A lot of the support for Prop 27 and opposition to Prop 26 boils down to three main groups: sportsbooks/Major League Baseball, homelessness advocates, and California card rooms. In addition, three California tribes have endorsed Prop 27:
- Big Valley Band of Pomo Indians (limited-gaming tribe)
- Middletown Rancheria of Pomo Indians (limited-gaming tribe)
- Santa Rosa Rancheria Tachi Yokut Tribe (gaming tribe)
For more information on Prop 27 supporters, click here.
It’s not a mystery why sports betting companies want Prop 27 to pass: It gives them access to the fifth-largest economy in the world. Experts predict annual revenue around $3 billion in California, with hundreds of millions going to the state in the form of licensing and taxes on sports betting activity.
This would mean that the sports betting welcome bonuses in California could be unlike anything we’ve ever seen.
These seven US sportsbooks have publicly endorsed and funded Prop 27:
- BetMGM LLC
- Betfair Interactive US LLC (FanDuel)
- Crown Gaming, Inc. (DraftKings)
- Bally’s Interactive LLC
- FBG Enterprises LLC (Fanatics, Inc.)
- Penn National Gaming, Inc. (PENN Gaming/Barstool)
- WSI US LLC (WynnBET)
Earlier in August, MLB Commissioner Rob Manfred announced that his league was in full support of Prop 27.
“We see (legal mobile sports betting) primarily as a form of increasing fan engagement. It’s an additional way for our fans to interact with the game,” Manfred told ESPN in an interview.
MLB would rather its fans be able to place wagers on baseball games from their own homes and on mobile devices, as opposed to having to travel to retail sportsbooks, obviously. That translates to more bets, more revenue, and more interest in baseball. MLB and several of its franchises are already partnered with US sportsbooks.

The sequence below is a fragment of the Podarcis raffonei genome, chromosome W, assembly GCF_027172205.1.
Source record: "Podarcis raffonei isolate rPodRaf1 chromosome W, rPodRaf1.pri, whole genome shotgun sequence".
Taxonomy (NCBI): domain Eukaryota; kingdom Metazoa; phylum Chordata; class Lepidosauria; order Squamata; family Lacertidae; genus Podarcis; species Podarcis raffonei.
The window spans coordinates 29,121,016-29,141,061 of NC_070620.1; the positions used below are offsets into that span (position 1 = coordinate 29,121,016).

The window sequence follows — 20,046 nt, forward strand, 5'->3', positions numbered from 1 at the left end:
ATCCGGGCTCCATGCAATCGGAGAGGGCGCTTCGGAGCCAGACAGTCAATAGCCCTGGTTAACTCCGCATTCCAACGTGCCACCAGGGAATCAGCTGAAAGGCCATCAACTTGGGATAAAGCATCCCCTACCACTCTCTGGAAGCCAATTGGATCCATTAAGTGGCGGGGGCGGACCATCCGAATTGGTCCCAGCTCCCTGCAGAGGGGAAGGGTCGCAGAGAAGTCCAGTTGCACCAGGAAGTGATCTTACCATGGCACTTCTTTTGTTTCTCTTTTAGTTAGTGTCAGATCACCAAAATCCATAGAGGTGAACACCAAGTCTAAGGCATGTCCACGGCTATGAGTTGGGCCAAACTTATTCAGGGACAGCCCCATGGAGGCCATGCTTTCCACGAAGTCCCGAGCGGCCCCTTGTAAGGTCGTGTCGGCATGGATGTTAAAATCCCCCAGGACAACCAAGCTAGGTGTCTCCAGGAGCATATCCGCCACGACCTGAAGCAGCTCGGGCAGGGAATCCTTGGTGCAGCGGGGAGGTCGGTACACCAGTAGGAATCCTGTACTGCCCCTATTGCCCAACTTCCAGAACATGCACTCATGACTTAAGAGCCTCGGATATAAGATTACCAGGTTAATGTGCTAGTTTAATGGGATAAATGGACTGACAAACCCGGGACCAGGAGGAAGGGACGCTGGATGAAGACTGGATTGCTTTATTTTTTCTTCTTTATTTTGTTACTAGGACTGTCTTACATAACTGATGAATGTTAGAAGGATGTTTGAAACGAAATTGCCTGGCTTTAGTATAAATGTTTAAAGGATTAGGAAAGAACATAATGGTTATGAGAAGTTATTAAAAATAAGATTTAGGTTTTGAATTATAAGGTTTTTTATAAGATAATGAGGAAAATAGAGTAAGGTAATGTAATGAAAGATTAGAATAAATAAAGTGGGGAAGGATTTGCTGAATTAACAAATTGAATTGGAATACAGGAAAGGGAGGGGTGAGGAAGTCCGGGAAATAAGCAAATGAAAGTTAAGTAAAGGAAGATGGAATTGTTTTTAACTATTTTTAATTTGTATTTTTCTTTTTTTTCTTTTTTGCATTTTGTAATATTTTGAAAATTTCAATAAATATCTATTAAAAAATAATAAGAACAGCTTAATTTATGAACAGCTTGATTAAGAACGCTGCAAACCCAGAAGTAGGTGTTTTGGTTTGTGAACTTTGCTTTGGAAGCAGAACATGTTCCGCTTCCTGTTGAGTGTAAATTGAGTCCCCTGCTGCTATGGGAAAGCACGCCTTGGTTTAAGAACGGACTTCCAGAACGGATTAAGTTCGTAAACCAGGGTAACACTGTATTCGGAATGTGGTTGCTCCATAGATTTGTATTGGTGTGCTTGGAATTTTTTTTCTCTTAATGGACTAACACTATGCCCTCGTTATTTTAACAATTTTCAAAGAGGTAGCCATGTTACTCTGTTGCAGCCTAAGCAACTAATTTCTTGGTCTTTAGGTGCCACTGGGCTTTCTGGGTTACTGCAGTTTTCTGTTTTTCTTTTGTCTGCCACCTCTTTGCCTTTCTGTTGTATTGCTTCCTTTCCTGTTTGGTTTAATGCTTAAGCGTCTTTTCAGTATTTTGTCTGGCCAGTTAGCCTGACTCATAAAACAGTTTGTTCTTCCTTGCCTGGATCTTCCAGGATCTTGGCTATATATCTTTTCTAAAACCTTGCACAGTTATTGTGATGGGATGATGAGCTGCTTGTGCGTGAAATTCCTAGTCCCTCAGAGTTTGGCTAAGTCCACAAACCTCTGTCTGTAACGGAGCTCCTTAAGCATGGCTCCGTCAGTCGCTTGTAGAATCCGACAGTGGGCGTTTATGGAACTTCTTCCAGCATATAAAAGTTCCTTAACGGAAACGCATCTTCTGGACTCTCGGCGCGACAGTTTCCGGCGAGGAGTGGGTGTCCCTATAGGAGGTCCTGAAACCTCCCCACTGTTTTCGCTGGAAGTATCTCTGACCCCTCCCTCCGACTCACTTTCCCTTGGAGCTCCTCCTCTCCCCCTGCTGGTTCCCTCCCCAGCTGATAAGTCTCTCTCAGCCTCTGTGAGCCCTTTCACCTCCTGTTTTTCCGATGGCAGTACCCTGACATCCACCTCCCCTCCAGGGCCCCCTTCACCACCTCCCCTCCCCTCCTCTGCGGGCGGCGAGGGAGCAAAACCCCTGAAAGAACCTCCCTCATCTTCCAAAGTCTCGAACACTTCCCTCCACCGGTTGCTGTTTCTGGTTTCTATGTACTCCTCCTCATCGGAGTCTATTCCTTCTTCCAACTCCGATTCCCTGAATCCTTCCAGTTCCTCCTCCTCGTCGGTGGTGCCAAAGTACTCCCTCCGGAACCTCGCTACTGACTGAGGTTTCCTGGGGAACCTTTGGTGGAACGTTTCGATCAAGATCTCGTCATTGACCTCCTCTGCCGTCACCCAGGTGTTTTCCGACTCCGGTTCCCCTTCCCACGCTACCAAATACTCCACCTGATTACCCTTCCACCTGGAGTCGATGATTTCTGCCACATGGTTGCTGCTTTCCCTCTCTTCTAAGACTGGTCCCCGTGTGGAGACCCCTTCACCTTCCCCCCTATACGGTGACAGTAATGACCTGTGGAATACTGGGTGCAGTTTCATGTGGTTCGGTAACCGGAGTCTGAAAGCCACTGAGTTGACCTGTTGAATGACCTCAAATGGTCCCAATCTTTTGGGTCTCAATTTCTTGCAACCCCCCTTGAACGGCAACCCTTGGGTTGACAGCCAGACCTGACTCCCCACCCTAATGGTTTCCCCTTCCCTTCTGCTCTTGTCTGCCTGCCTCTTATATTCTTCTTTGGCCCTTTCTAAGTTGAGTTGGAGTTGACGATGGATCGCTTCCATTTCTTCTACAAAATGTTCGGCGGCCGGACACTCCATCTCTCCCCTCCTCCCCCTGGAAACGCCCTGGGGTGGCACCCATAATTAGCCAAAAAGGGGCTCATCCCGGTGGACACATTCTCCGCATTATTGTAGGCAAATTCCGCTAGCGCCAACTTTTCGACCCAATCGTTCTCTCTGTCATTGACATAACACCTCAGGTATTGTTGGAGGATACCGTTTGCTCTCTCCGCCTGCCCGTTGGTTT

The NFL, NBA, and NHL have not expressed formal opinions on Prop 26 or Prop 27.
EXCLUSIVE SURVEY: 61% of California Sports Bettors Want Both Prop 26 and Prop 27 to Pass
Various homelessness organizations in California, including Bay Area Community Services, the Regional Task Force on Homelessness for the San Diego Area, All Home, Kings Tulare Homeless Alliance, Peoples’ Self-Help Housing, Rainbow Services, and Sacramento Regional Coalition to End Homelessness, have endorsed Prop 27 because it would direct 85% of sports betting revenue tax funds to homelessness programs.
Mayors of several cities hit hard by homelessness, including Sacramento Mayor Darrell Steinberg, Long Beach Mayor Robert Garcia, and Oakland Mayor Libby Schaaf, have also endorsed Prop 27.
California Card Rooms
While US sportsbooks have funded the $150 million Prop 27 campaign, California card rooms have funded the $41.5 No on Prop 26 campaign — led by Commerce Casino and Hawaiian Gardens Casino.
California’s card rooms are opposed to Prop 26 because it would expand the Private Attorneys General Act. That, in a nutshell, would let California’s tribal casinos hire private attorneys to use in their lawsuits with card rooms. Those card rooms, in turn, fear those costly lawsuits could put them out of business.
Also, Prop 26 would hurt card rooms simply by giving bettors another in-person gambling option — one that would be widely popular, and unavailable at card rooms.
The California American Federation of State, County, and Municipal Employees (AFSCME), which represents around 20,000 employees, including those at card rooms, opposes Prop 26.